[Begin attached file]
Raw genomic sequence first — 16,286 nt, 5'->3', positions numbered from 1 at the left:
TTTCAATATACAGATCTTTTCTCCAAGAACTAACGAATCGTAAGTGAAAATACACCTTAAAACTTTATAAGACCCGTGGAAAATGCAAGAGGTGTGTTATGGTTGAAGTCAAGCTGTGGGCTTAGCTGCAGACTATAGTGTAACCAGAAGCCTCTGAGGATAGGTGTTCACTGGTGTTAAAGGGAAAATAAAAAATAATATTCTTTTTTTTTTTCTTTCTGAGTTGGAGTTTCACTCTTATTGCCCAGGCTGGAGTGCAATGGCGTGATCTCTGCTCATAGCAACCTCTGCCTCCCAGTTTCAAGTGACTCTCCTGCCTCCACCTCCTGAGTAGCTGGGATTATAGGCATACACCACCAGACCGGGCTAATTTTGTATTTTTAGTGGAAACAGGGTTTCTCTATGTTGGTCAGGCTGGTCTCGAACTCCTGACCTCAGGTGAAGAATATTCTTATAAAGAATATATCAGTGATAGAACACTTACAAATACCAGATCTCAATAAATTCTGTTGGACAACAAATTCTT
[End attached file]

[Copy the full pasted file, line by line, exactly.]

Raw genomic sequence first — 16,286 nt, 5'->3', positions numbered from 1 at the left:
TTTCAATATACAGATCTTTTCTCCAAGAACTAACGAATCGTAAGTGAAAATACACCTTAAAACTTTATAAGACCCGTGGAAAATGCAAGAGGTGTGTTATGGTTGAAGTCAAGCTGTGGGCTTAGCTGCAGACTATAGTGTAACCAGAAGCCTCTGAGGATAGGTGTTCACTGGTGTTAAAGGGAAAATAAAAAATAATATTCTTTTTTTTTTTCTTTCTGAGTTGGAGTTTCACTCTTATTGCCCAGGCTGGAGTGCAATGGCGTGATCTCTGCTCATAGCAACCTCTGCCTCCCAGTTTCAAGTGACTCTCCTGCCTCCACCTCCTGAGTAGCTGGGATTATAGGCATACACCACCAGACCGGGCTAATTTTGTATTTTTAGTGGAAACAGGGTTTCTCTATGTTGGTCAGGCTGGTCTCGAACTCCTGACCTCAGGTGAAGAATATTCTTATAAAGAATATATCAGTGATAGAACACTTACAAATACCAGATCTCAATAAATTCTGTTGGACAACAAATTCTT